§16. Heathen arguments in palliation of the above: and (1) the poets are responsible for these unedifying tales. But are the names and existence of the gods any better authenticated? Both stand or fall together. Either the actions must be defended or the deity of the gods given up. And the heroes are not credited with acts inconsistent with their nature, as, on this plea, the gods are.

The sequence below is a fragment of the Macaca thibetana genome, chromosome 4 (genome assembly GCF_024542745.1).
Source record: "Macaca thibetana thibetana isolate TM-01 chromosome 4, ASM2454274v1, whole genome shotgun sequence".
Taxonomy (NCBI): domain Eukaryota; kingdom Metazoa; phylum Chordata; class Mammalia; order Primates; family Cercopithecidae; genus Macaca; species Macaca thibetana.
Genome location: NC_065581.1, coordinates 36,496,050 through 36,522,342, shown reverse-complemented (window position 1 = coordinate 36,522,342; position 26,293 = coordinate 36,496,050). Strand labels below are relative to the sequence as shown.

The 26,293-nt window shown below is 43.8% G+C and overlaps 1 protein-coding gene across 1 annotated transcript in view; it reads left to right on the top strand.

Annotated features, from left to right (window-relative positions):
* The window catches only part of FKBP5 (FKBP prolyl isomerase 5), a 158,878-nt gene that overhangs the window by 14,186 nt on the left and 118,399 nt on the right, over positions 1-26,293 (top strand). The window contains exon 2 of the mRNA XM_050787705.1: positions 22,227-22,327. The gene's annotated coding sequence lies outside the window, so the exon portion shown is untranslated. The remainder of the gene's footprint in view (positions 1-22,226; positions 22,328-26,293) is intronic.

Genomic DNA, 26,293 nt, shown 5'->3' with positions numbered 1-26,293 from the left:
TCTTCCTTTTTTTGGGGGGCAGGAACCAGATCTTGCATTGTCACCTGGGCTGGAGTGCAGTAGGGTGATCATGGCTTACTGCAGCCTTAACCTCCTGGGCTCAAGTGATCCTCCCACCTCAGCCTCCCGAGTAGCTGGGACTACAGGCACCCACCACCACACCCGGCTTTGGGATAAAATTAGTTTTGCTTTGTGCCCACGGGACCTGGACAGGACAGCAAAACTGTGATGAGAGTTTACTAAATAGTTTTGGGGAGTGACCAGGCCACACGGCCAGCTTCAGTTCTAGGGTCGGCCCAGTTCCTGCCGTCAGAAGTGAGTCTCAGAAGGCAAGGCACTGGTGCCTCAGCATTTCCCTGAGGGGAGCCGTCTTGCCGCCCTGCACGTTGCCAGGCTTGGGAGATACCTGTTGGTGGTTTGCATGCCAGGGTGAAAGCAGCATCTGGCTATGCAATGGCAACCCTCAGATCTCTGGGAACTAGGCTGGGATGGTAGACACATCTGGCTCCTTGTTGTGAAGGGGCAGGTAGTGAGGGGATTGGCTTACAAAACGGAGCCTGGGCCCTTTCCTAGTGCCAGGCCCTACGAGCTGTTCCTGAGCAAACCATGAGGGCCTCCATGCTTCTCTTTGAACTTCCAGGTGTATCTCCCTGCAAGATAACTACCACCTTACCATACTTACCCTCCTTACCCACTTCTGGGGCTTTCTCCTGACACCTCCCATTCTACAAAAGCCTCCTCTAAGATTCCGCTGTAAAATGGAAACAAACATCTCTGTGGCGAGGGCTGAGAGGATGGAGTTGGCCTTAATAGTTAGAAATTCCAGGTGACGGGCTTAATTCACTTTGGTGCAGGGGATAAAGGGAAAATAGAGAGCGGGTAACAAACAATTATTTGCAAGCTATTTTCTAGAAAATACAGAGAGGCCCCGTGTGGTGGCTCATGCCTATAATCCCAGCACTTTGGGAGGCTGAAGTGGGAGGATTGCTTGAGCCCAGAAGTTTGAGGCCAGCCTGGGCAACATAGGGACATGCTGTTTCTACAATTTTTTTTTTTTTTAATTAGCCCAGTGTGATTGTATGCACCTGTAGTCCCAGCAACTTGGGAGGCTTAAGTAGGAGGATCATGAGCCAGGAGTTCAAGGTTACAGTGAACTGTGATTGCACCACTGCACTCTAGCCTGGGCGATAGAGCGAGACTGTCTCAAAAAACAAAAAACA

But perhaps, as to all this, the impious will appeal to the peculiar style of poets, saying that it is the peculiarity of poets to feign what is not, and, for the pleasure of their hearers, to tell fictitious tales; and that for this reason they have composed the stories about gods. But this pretext of theirs, even more than any other, will appear to be superficial from what they themselves think and profess about these matters. 2. For if what is said in the poets is fictitious and false, even the nomenclature of Zeus, Cronos, Hera, Ares and the rest must be false. For perhaps, as they say, even the names are fictitious, and, while no such being exists as Zeus, Cronos, or Ares, the poets feign their existence to deceive their hearers. But if the poets feign the existence of unreal beings, how is it that they worship them as though they existed? 3. Or perhaps, once again, they will say that while the names are not fictitious, they ascribe to them fictitious actions. But even this is equally precarious as a defence. For if they made up the actions, doubtless also they made up the names, to which they attributed the actions. Or if they tell the truth about the names, it follows that they tell the truth about the actions too. In particular, they who have said in their tales that these are gods certainly know how gods ought to act, and would never ascribe to gods the ideas of men, any more than one would ascribe to water the properties of fire; for fire burns, whereas the nature of water on the contrary is cold. 4. If then the actions are worthy of gods, they that do them must be gods; but if they are actions of men, and of disreputable men, such as adultery and the acts mentioned above, they that act in such ways must be men and not gods. For their deeds must correspond to their natures, so that at once the actor may be made known by his act, and the action may be ascertainable from his nature. So that just as a man discussing about water and fire, and declaring their action, would not say that water burned and fire cooled, nor, if a man were discoursing about the sun and the earth, would he say the earth gave light, while the sun was sown with herbs and fruits, but if he were to say so would exceed the utmost height of madness, so neither would their writers, and especially the most eminent p. 13 poet of all, if they really knew that Zeus and the others were gods, invest them with such actions as shew them to be not gods, but rather men, and not sober men. 5. Or if, as poets, they told falsehoods, and you are maligning them, why did they not also tell falsehoods about the courage of the heroes, and feign feebleness in the place of courage, and courage in that of feebleness? For they ought in that case, as with Zeus and Hera, so also to slanderously accuse Achilles of want of courage, and to celebrate the might of Thersites, and, while charging Odysseus with dulness, to make out Nestor a reckless person, and to narrate effeminate actions of Diomed and Hector, and manly deeds of Hecuba. For the fiction and falsehood they ascribe to the poets ought to extend to all cases. But in fact, they kept the truth for their men, while not ashamed to tell falsehoods about their so-called gods. 6. And as some of them might argue, that they are telling falsehoods about their licentious actions, but that in their praises, when they speak of Zeus as father of gods, and as the highest, and the Olympian, and as reigning in heaven, they are not inventing but speaking truthfully; this is a plea which not only myself, but anybody can refute. For the truth will be clear, in opposition to them, if we recall our previous proofs. For while their actions prove them to be men, the panegyrics upon them go beyond the nature of men. The two things then are mutually inconsistent; for neither is it the nature of heavenly beings to act in such ways, nor can any one suppose that persons so acting are gods.
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